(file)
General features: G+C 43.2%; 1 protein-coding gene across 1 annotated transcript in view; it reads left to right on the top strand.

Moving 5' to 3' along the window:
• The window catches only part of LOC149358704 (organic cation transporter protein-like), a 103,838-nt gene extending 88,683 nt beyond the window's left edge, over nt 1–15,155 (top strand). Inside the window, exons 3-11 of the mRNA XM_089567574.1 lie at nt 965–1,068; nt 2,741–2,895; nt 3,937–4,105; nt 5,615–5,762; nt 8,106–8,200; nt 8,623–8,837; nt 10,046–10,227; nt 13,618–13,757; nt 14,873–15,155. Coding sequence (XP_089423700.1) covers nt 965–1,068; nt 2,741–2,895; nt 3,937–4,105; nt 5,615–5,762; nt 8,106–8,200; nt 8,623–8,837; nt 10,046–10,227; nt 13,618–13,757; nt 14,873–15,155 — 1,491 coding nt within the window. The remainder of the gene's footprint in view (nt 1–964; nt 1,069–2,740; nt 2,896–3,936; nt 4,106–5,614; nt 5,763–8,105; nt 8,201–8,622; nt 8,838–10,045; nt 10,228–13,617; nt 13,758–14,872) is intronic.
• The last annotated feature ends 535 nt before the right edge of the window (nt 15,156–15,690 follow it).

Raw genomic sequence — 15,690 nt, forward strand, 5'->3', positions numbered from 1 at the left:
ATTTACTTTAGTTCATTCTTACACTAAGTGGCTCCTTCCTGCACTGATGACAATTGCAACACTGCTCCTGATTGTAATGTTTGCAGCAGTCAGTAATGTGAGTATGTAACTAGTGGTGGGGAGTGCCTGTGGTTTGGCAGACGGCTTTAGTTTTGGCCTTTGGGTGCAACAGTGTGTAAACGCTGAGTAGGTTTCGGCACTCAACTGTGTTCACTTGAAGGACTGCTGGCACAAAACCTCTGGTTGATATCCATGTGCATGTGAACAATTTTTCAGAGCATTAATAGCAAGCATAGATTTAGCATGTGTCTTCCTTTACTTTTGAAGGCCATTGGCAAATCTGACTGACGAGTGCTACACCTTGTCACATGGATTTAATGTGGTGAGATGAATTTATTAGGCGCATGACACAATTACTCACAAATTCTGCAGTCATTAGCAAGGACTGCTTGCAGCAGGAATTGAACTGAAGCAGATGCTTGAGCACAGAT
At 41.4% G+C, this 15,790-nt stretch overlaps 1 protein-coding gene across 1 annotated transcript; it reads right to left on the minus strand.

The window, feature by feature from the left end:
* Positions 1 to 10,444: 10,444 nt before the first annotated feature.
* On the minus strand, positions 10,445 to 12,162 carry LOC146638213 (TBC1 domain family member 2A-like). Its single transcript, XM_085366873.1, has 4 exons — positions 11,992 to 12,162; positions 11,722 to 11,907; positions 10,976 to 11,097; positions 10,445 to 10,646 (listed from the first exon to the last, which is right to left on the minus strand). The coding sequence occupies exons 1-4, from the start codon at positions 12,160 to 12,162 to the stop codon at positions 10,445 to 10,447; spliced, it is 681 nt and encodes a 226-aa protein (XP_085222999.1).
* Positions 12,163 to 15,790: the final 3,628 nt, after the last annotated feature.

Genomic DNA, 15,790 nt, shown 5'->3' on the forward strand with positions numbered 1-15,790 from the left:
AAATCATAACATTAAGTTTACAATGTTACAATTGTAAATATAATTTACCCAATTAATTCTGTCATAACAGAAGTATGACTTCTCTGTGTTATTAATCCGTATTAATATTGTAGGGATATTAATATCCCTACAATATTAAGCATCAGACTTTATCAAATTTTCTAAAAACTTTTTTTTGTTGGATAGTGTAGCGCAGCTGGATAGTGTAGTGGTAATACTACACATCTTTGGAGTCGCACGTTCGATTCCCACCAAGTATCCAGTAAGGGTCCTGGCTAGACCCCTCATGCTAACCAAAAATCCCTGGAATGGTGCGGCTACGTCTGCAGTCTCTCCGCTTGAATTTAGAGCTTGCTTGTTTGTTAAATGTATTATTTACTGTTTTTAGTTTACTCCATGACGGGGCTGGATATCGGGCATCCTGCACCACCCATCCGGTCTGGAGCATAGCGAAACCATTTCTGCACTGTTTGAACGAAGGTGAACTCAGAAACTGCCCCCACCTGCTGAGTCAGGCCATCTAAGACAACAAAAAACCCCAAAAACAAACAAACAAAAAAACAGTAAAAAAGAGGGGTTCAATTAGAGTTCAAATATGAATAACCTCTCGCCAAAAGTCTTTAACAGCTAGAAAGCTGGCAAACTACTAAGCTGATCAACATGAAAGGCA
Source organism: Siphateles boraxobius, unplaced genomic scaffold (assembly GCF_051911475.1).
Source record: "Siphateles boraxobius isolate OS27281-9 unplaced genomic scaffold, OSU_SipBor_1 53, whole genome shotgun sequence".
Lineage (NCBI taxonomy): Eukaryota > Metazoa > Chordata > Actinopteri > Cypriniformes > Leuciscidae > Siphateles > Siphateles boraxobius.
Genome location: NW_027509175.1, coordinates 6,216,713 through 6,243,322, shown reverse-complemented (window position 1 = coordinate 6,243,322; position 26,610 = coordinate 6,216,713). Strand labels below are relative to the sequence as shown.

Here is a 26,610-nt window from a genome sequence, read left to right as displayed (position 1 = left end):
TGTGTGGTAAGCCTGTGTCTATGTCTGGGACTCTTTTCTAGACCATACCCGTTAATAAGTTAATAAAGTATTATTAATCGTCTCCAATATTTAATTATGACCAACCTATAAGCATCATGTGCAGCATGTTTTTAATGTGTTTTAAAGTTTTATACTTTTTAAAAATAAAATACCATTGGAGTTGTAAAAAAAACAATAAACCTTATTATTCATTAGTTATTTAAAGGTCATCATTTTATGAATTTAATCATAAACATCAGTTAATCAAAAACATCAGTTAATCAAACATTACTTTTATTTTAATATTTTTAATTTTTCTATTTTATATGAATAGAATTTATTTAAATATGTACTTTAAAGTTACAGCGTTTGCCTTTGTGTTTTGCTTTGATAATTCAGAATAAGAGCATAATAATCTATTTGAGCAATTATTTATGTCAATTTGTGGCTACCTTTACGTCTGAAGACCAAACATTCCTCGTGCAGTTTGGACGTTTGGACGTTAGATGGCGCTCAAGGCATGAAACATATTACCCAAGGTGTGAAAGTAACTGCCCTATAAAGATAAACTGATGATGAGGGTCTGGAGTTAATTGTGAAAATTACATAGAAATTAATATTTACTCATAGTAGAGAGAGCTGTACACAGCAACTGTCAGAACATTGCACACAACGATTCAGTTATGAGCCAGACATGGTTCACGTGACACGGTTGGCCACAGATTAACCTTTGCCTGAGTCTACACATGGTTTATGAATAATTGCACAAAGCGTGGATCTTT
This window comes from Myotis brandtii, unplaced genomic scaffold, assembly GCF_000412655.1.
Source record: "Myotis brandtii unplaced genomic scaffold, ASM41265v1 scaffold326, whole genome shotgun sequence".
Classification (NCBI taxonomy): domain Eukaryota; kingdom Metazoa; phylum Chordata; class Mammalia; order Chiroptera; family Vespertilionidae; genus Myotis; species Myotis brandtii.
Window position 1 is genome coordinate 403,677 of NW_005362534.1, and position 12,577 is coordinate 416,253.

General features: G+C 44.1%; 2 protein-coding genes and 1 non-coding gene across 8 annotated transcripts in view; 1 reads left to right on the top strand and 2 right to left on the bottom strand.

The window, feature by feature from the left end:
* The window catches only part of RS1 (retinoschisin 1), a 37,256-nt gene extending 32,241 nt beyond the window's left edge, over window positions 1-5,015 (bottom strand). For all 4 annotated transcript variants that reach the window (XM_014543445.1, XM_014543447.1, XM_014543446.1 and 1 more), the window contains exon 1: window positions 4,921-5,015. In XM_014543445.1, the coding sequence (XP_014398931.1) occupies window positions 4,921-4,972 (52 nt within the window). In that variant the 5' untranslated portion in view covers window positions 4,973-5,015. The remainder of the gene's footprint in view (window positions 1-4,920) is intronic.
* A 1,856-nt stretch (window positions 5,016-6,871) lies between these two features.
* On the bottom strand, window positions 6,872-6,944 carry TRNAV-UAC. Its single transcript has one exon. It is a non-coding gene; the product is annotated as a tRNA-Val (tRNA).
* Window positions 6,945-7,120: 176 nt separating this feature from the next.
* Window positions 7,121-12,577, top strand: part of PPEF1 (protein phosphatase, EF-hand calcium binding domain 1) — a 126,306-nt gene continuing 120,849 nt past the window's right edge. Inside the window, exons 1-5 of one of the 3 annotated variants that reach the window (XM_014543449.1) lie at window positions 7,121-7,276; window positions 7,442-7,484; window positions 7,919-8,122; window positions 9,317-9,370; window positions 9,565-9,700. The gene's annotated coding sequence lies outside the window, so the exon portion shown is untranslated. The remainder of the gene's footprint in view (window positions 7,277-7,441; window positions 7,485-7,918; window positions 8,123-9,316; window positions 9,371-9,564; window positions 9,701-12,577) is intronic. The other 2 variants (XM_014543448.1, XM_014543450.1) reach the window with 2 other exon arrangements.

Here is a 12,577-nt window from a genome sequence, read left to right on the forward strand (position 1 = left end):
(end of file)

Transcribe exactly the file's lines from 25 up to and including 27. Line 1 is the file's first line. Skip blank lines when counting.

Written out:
The window, feature by feature from the left end:
* The window catches only part of RS1 (retinoschisin 1), a 37,256-nt gene extending 32,241 nt beyond the window's left edge, over window positions 1-5,015 (bottom strand). For all 4 annotated transcript variants that reach the window (XM_014543445.1, XM_014543447.1, XM_014543446.1 and 1 more), the window contains exon 1: window positions 4,921-5,015. In XM_014543445.1, the coding sequence (XP_014398931.1) occupies window positions 4,921-4,972 (52 nt within the window). In that variant the 5' untranslated portion in view covers window positions 4,973-5,015. The remainder of the gene's footprint in view (window positions 1-4,920) is intronic.
* A 1,856-nt stretch (window positions 5,016-6,871) lies between these two features.